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After the Suez blockage, is there danger on the Panama Canal?

Ships are less likely to run aground using the Central American passage—but the risk is growing

The Panama Canal’s narrowness has led to attempts to widen it—but at the expense of an uptick in accidents. Photo: © Richard Dunwoody/Hemis/Alamy Stock Photo

They are the two most vital shortcuts of world trade, two engineering breakthroughs that over a century ago altered maps and pushed the boundaries of what was possible in maritime shipping. The canals of Suez and Panama have long seemed twinned. “There is only one maritime project which comes close to the scale of this, and that is Suez,” the guide at the Panama Canal museum cheerfully explains.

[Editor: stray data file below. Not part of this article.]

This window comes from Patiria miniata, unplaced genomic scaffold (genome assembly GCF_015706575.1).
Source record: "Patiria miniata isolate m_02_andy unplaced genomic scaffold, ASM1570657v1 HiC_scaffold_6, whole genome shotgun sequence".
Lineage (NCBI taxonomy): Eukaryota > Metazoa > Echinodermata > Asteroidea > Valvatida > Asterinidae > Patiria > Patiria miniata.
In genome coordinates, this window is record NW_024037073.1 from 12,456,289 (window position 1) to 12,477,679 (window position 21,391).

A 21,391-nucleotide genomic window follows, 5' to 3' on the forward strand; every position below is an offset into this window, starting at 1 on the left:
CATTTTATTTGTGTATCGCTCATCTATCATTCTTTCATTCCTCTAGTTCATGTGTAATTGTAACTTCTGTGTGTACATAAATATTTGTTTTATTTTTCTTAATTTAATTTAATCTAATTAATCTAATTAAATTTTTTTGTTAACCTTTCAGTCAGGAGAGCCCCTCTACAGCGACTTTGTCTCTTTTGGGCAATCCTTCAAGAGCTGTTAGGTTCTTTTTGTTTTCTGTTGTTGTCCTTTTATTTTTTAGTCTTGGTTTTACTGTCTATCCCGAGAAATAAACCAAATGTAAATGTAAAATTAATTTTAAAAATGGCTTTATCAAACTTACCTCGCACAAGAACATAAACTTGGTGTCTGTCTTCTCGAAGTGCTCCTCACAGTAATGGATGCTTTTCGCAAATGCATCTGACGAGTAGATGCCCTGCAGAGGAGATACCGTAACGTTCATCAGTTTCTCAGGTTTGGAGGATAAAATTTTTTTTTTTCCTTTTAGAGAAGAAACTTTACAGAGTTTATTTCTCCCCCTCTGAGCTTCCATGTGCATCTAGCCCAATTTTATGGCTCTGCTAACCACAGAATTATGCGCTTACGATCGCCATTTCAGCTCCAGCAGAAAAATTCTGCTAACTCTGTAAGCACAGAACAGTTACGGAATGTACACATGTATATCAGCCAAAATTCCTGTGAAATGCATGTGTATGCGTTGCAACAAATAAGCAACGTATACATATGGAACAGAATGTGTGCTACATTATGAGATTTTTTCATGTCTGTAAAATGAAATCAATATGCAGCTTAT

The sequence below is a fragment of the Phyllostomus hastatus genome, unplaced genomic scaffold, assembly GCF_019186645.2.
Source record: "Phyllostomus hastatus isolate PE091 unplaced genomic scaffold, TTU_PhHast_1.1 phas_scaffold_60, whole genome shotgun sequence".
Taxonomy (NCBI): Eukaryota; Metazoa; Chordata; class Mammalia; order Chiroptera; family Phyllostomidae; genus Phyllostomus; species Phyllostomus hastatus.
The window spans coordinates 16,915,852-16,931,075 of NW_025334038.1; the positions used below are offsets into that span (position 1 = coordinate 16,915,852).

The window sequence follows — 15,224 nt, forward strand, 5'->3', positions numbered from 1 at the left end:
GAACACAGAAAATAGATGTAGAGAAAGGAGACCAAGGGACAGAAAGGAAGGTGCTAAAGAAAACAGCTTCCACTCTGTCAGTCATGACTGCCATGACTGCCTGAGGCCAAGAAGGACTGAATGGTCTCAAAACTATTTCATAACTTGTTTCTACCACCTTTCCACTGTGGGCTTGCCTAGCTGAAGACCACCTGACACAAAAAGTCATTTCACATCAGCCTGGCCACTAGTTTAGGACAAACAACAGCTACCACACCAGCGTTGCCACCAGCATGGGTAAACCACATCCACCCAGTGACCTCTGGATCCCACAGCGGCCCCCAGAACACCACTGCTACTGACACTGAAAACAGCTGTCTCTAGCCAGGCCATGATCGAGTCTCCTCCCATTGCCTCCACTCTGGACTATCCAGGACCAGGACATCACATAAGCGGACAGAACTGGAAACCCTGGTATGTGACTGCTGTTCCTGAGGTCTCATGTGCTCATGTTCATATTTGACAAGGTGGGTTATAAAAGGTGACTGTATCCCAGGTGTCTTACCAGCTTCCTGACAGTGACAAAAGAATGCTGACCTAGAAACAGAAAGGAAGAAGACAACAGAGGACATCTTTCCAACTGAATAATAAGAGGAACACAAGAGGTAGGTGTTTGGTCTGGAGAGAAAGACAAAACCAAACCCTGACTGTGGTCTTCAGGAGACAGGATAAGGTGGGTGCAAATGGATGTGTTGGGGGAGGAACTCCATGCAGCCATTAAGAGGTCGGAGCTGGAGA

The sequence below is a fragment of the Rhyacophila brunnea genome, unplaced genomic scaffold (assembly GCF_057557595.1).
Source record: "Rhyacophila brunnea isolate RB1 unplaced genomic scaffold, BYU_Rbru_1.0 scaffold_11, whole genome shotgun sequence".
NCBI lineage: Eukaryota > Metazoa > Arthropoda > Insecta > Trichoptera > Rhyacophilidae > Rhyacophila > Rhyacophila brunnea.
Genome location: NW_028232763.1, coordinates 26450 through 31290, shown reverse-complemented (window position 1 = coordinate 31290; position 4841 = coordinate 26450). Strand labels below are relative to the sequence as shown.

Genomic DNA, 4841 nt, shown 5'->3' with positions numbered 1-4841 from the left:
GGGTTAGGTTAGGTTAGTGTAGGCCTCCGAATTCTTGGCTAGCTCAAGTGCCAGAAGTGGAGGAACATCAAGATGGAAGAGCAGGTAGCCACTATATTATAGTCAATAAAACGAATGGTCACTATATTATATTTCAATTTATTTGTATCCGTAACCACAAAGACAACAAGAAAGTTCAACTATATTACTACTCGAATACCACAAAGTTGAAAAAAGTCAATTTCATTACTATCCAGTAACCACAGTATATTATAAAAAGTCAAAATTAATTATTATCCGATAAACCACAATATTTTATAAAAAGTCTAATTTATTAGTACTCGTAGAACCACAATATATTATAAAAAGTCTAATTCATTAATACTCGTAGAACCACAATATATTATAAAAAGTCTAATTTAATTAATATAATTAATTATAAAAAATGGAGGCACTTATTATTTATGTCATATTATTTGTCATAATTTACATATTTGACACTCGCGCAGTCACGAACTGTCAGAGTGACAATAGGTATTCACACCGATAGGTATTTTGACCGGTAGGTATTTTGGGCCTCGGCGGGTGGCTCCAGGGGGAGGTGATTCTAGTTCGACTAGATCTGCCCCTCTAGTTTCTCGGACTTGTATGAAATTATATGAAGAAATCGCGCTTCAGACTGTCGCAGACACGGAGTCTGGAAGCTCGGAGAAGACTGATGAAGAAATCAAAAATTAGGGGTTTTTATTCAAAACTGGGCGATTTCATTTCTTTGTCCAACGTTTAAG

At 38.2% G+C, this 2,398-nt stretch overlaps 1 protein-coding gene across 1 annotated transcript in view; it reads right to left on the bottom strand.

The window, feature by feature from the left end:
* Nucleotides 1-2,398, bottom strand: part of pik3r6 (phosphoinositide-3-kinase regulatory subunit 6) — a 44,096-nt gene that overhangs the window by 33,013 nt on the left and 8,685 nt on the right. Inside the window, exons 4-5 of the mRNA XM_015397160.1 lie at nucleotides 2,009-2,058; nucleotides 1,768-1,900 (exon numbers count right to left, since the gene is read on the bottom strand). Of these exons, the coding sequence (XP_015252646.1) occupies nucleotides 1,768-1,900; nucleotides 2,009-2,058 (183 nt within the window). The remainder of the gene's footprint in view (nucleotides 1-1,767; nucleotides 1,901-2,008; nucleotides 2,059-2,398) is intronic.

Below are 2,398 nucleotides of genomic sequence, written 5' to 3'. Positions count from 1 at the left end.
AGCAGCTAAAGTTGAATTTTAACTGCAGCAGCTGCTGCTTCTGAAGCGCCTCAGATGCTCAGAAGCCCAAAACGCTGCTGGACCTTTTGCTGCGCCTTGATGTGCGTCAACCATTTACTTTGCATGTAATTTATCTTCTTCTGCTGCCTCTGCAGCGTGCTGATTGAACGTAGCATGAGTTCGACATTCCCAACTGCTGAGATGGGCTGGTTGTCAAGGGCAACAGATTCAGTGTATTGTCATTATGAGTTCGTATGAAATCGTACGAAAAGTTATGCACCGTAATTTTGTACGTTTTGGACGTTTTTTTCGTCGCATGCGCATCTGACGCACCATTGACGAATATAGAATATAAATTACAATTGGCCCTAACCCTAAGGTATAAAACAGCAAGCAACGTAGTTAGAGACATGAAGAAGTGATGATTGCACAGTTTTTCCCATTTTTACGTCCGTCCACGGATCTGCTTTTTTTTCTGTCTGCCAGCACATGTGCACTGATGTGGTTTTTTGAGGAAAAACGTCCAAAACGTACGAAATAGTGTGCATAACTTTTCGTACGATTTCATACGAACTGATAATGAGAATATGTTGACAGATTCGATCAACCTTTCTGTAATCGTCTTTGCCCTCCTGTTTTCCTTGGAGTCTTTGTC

But in recent weeks, that tone has changed. After the 220,000-tonne Ever Given container ship ran aground in Suez, causing a six-day blockage that affected a tenth of all global…

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